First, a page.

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'White Men Can Jump' Q's

Hello all

I was hoping any users of Ian King’s “White Men Can Jump” program could answer a few questions for me. I posted a few days ago, but have some more detailed questions now. Basically, I was wondering if we’re supposed to do the same workout (I’m on phase one) twice per week, split it up into two workouts, or do the workout once per week and another leg workout of your own making for the second workout that week. I’m asking because although I’ve started it out doing the same workout twice per week and it’s almost impossible. King doesn’t mention, for example, how much of your one-rep maximum you should be lifting, and, during the 2x6 squat for example, I’ve been doing about 80%. This gives me a really intense workout, but makes it really hard to do the other exercises (particularly the multiple sets of one-legged body weight squat variations) and I’ve been really struggling to get even halfway through the second day of that week. The way I see it, I can either split up the workout, do my own (relatively low-volume) workout on the second day, lower the percentage I’m lifting, or suck it up and deal with it. The latter seems tempting, but although I’ve got some pretty strong legs and have a pretty good ability to tough it out, this seems pretty intense. Anyway, any suggestions would be much appreciated.

Many thanks

I’ve done the program twice in the past and did it once a week and did a light posterior chain/upper body workout another day of the week (with positive results).

If you’re having difficulty finishing the workout I suspect it’s because of your frequency.

For the percentages, I’d arbirtarily start about 10% below my max poundage for a given number of reps (i.e. if my 6rm is 200, I’d use 180) the first week then tweak it by feel for the following two workouts (making sure to really max your shit out on the third/final workout of each phase) before progressing on.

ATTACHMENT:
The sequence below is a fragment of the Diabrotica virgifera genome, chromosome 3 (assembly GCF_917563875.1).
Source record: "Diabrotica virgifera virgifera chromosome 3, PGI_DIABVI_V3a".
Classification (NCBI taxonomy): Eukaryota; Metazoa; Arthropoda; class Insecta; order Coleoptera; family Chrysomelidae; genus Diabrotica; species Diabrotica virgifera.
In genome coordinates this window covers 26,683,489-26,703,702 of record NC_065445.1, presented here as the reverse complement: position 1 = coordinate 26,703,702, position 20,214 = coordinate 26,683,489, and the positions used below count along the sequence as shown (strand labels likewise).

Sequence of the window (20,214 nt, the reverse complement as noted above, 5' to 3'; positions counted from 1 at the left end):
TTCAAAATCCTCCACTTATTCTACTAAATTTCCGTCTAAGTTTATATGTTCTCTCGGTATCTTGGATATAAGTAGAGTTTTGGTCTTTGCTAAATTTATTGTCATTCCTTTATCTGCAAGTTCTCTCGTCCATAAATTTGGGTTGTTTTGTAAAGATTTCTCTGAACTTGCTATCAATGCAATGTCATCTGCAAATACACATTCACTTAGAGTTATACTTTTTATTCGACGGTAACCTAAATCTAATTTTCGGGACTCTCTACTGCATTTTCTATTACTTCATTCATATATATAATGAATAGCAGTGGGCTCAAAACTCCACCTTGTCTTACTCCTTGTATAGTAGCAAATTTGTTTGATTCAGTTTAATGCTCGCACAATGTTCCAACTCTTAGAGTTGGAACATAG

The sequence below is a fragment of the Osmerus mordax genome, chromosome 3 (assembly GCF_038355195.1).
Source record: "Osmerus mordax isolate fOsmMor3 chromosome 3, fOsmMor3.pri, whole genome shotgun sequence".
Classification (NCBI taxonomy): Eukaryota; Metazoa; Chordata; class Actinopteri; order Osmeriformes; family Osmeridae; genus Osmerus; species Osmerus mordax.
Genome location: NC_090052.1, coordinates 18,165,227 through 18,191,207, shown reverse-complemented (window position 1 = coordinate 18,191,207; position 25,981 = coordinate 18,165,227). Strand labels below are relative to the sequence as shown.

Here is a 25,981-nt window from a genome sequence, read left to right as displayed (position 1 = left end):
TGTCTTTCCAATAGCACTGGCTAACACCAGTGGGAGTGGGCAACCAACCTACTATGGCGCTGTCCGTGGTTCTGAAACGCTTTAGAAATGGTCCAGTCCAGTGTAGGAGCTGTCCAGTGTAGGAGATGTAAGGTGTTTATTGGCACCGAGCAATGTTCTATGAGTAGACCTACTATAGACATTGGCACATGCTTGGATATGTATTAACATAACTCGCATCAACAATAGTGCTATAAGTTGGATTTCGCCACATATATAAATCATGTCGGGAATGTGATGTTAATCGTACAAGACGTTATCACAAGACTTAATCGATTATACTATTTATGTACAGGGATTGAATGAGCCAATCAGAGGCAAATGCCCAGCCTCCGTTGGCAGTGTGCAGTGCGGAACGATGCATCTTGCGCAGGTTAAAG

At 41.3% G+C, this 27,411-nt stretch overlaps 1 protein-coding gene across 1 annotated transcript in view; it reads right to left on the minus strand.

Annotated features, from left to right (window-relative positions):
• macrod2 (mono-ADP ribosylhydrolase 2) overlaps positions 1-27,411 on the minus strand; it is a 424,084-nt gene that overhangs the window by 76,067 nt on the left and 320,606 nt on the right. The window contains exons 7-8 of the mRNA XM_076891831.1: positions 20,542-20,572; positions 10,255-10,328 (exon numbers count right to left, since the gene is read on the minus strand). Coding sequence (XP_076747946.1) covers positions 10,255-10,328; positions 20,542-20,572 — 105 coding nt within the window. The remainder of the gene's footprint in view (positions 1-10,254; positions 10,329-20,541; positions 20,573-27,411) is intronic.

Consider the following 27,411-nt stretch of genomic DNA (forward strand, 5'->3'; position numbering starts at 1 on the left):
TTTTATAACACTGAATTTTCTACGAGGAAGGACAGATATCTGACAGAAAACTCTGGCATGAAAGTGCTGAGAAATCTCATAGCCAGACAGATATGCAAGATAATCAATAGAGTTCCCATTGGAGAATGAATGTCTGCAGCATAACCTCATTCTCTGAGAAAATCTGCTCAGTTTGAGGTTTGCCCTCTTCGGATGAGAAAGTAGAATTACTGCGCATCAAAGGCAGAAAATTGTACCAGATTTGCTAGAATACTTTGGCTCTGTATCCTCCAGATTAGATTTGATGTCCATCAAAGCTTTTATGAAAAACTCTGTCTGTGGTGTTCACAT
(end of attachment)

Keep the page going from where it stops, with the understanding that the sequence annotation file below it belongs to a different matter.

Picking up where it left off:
Ideally you’d want to use less-than-maximal weights for the first workout of each phase so you could both master the new lift before loading on the plates and also to recover from maxing the previous workout.

Deinabolic

Thanks for the response. I have another question, though. Later on in the program, the set/rep scheme for the squats gets a little more elaborate. I don’t have the article in front of me, but if memory serves, at some point it’s back squat 1x5, 1x1, 1x5, 1x1, or something like this. Should we use the same weight from set to set, or increase it for the one rep set? I presume the latter, but wanted to see what you had to say.

You increase it with each set, ex:

225 x 1
200 x 5
235 x 1
210 x 5
245 x 1
200 x 10

The point is to use the increased neural activity from the 1 rep set to “trick” the CNS into banging out more reps than you normally could in the 5 rep sets, i.e. you normally couldn’t manage a set of 5 reps w/210lbs from the get-go using the example above, but after a heavier 1 rep set you can knock it out.